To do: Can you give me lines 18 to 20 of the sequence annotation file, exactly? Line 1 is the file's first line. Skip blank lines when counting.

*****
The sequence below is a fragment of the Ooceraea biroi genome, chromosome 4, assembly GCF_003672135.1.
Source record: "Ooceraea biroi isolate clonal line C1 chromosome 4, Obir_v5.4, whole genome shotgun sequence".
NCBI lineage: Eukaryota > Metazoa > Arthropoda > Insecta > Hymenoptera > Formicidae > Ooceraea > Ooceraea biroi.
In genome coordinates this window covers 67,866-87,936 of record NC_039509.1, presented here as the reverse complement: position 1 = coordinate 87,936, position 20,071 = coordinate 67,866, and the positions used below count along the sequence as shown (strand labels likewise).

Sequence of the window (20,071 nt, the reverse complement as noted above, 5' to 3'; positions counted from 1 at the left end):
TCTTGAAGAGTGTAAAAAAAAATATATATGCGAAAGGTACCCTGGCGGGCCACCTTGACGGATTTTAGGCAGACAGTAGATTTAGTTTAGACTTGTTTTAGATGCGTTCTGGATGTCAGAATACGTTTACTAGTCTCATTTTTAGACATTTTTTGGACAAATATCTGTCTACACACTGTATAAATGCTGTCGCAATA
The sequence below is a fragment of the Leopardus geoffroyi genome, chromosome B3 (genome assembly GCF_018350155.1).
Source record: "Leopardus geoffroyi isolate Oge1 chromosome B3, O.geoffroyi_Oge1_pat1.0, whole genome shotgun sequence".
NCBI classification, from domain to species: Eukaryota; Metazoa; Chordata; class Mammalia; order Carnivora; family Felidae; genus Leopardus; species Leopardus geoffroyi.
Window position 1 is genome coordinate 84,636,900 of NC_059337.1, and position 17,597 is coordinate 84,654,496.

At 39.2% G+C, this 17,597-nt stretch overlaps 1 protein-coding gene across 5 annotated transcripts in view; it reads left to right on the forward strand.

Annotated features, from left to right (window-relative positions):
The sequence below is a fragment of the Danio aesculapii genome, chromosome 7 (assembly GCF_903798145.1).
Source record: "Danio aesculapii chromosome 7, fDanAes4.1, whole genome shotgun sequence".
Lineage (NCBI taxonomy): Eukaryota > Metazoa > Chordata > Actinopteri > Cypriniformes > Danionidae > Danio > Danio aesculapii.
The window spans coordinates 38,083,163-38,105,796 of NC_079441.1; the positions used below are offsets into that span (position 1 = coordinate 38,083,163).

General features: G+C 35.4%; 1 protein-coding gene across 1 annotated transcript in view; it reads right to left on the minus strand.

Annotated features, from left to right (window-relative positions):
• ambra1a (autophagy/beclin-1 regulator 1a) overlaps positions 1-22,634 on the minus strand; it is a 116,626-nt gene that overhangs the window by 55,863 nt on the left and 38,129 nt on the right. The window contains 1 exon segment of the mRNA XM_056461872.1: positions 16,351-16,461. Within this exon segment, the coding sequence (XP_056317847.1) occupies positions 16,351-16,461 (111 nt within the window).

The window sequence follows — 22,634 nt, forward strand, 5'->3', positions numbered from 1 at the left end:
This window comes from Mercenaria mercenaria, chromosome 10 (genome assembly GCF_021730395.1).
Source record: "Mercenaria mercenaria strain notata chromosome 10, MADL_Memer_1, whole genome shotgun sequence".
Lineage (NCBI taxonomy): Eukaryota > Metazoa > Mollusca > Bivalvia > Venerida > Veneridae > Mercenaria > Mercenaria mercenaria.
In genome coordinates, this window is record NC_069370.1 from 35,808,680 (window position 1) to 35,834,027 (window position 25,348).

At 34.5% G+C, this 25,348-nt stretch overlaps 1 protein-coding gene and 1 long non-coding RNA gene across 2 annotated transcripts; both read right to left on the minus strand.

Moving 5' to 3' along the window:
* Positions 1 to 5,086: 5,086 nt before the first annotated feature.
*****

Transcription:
Annotated features, from left to right (window-relative positions):
• ambra1a (autophagy/beclin-1 regulator 1a) overlaps positions 1-22,634 on the minus strand; it is a 116,626-nt gene that overhangs the window by 55,863 nt on the left and 38,129 nt on the right. The window contains 1 exon segment of the mRNA XM_056461872.1: positions 16,351-16,461. Within this exon segment, the coding sequence (XP_056317847.1) occupies positions 16,351-16,461 (111 nt within the window).

The window sequence follows — 22,634 nt, forward strand, 5'->3', positions numbered from 1 at the left end: